Stitches by David Small

Wow.  This was an amazing experience of a book.  I haven’t read many graphic novels (do comic books count?) so I’m not really sure if it was this book in particular that I found so compelling or the medium itself.  I would be interested to know the opinion of someone who has read a lot of graphic material.  (The word “graphic” in this context doesn’t mean “explicit,” it only refers to the method of storytelling using frames of artwork to tell the story with minimal prose.  I offer the explanation despite the risk of being overly-didactic because it was only recently that I figured it out myself.)

The artistic style of David Small immediately set the tone of the book as dark, gothic and significantly creepy.  The memoir is the story of his boyhood growing up in the 1950s in the suburbs of Detroit.  Small’s mother was an angry, repressed woman and his entire family including his father and older brother lived in a world of angry silence, never knowing how the others were feeling or what they were thinking. 

His father was a doctor; specifically a radiologist, and at that time, the science of radiology was still fairly new.  David underwent “therapy” for his sickly sinuses by having his father zap him with ridiculous amounts of radiation in their basement.  Consequently, when David was in his early teens he developed a growth on his neck and after various tests was admitted to the hospital for what he was told was routine surgery.  He woke up with his neck “stitched up like a boot” and unable to talk since half of his vocal cords had been removed.  David only found out later that it had been cancer.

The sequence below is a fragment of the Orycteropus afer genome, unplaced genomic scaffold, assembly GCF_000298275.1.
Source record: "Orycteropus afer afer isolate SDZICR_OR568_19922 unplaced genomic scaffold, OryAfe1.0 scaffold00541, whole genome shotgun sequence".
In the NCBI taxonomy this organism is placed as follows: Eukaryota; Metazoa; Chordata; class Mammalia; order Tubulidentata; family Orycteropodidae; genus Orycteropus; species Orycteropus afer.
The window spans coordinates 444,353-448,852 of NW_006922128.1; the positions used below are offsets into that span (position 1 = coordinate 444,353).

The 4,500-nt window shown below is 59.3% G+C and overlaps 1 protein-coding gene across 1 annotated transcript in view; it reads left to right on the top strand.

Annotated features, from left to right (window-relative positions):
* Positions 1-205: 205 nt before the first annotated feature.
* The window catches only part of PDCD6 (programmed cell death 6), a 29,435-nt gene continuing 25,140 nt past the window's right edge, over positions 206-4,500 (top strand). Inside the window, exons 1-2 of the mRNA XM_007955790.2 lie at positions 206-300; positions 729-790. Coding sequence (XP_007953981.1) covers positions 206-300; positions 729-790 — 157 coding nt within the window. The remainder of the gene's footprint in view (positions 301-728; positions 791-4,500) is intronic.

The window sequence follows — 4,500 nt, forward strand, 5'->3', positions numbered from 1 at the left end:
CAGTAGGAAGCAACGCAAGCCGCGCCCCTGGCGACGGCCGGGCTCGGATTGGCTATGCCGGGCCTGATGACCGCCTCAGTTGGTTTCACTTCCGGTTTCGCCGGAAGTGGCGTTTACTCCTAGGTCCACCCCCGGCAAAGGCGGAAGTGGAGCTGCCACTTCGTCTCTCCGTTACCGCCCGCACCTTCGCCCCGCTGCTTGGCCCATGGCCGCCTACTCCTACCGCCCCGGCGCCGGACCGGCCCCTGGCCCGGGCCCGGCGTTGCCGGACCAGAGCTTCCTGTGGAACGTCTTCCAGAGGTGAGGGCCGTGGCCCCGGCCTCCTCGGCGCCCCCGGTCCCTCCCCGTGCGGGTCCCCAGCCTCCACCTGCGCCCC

The novel’s art puts the reader in the mind of David as a little boy and later as a teenager.  It is really interesting to see the world as he remembers seeing it, the eyes of all adults hidden by their glasses giving everyone an alien and closed appearance, which is exactly how the author must have felt in a house of no words or affection.  Amplifying the intensity of silence was when he lost his own voice and the pictures become even more internalized, as dream sequences.

If you pick up this book, I suggest reading it all in one sitting if possible.  It probably won’t take more than 20-30 minutes and the result is an intensity of visually driven emotion that compliments the story.  You can always go back later to look at the graphics in detail and appreciate the intricacies.

Published in: on May 23, 2010 at 7:23 pm  Leave a Comment  
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